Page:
7 Links Between Baby Driver and Drive

Having seen Baby Driver just yesterday, I have to say that this movie is well worth watching if you like the kind of movie that takes you back in time to, let’s say, the 50s. Ansel Eigort is truly engaging as the pure at heart, yet totally reckless, driver and the rest of the cast are bold, colorful and very unhinged.

Due to his tinnitus, which was caused by a car crash that killed his parents, Baby listens to music at all times so as to drown out the constant ringing in his ears. Like many of us, music gives him strength, especially when performing almost impossible heist getaways for hardcore crooks. Nothing seems to really get to Baby, not even police cars speeding along inches behind his own. With music, he finds a way out.

Nevertheless, things start to happen that Baby can’t unsee, things that not even music can block out. Violence ensues as Baby struggles to keep a hold on the few things he loves, as well as his own sense of morality.

Despite the many similarities between this movie and Ryan Gosling favorite, Drive, Edgar Wright had in fact based this movie on a music video he did for Mint Royale in 2003 in which a waiting driver plays music while his passengers rob a bank. Even so, I cannot help but think that the two movies are linked in some way, which by no means is a bad thing…

7. Both Female Leads Are Waitresses

Baby Driver’s Deborah is slightly younger than Drive’s Irene and possesses a wise naivety when it comes to her future. Like Irene, she wants more than to work in a diner and her longing for change is frequently highlighted.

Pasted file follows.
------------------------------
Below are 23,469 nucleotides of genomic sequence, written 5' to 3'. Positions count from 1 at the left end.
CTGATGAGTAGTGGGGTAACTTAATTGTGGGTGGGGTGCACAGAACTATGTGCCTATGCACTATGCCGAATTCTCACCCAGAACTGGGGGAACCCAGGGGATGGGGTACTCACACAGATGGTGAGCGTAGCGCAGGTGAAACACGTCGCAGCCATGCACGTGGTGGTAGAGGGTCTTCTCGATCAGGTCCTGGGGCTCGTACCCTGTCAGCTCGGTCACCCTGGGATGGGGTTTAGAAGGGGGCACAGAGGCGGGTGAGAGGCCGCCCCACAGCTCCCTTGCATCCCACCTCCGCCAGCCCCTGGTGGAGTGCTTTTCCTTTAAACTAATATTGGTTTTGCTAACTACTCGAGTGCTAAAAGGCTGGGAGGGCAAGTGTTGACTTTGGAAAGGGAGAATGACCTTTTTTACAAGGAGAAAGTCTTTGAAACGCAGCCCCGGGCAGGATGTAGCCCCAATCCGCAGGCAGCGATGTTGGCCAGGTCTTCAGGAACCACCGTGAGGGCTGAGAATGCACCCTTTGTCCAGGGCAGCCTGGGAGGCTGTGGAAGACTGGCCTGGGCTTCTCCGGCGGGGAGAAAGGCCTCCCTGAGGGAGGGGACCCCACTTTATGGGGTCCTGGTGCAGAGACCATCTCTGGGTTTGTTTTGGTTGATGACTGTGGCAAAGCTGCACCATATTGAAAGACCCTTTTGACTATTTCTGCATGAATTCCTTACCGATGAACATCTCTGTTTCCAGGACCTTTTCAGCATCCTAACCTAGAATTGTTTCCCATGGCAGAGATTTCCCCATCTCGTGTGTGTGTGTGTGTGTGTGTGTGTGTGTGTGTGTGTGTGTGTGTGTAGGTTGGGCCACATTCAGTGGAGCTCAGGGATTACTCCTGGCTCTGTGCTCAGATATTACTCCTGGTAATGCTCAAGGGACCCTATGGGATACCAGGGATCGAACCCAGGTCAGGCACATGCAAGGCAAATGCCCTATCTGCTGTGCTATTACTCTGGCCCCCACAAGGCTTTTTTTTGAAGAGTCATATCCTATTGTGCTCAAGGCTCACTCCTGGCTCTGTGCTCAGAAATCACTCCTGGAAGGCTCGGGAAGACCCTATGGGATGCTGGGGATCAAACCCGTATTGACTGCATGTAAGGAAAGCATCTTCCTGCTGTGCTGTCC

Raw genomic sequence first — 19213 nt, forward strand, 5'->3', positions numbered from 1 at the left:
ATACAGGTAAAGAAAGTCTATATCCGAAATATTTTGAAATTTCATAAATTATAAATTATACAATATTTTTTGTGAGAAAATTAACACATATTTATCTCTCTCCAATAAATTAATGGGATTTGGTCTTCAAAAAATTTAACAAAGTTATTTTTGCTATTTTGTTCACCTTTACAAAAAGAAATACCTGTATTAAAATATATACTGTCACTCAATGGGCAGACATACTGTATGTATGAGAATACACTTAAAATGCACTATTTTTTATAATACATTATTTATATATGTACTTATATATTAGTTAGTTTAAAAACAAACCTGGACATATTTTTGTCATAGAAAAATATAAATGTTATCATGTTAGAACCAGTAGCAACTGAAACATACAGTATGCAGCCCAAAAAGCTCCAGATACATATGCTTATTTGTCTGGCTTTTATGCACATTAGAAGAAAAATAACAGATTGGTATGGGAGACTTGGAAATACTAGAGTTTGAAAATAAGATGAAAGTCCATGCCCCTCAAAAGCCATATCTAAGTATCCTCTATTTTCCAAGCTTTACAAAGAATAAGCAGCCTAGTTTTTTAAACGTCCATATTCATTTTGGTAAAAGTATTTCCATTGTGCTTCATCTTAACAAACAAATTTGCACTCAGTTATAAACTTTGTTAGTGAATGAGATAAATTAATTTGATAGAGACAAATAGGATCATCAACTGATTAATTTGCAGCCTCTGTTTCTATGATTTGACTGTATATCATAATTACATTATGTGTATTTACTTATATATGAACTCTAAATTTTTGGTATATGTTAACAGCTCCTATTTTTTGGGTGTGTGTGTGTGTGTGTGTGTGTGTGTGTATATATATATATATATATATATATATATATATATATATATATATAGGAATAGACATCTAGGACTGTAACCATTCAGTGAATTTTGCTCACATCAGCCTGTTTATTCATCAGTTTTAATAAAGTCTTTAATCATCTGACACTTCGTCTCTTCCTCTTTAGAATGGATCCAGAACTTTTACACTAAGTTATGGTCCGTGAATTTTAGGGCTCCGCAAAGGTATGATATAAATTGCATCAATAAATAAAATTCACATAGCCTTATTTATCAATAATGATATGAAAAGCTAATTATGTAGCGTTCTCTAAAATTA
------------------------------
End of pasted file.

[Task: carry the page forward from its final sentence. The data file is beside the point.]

Deborah’s background is a mystery, but she does suffer from loneliness, which is something Irene, as a single mother, often feels. It is this emotion that connects Deborah to Baby, much like Irene and the driver.

In both films, the diner is a meeting point for the lovers. Their retro decor also offers the couples a portal into the past, and therefore, a temporary escape from the outside world.

6. Both Protagonists Work For Criminals

Baby and the driver work for ruthless lawbreakers which mostly involves turning a blind eye. For both characters, it is the threat to their loved ones that compel them to fight for the right side.

By the end of Drive, we can only assume that the driver goes back to a life of crime, but by the end of Baby Driver, we know that Baby has quit the underworld for good.

While Baby is reunited with Deborah, the driver drives off into the distance because he must live a life of exile, not dissimilar to how he was living before meeting Irene.

5. Neither Protagonist Has Any Relatives

Both Baby and the driver lead isolated lives. Baby’s foster family upbringing caused him to grow up fast, and this, along with his tinnitus, keeps him from forming lasting bonds with people.

The driver also has a dark past but there is zero mention of his family. The absence of a concrete backstory and his strange lack of social awareness hint at a past too horrific for words.

4. Both Heroes Wear Awesome Jackets

As well as being a jacket fit for a metropolitan superhero – which is pretty much what the driver is – the scorpion jacket complements every landscape perfectly; the silver often catches the city lights or the glow of the sun, putting a visual emphasis on the driver.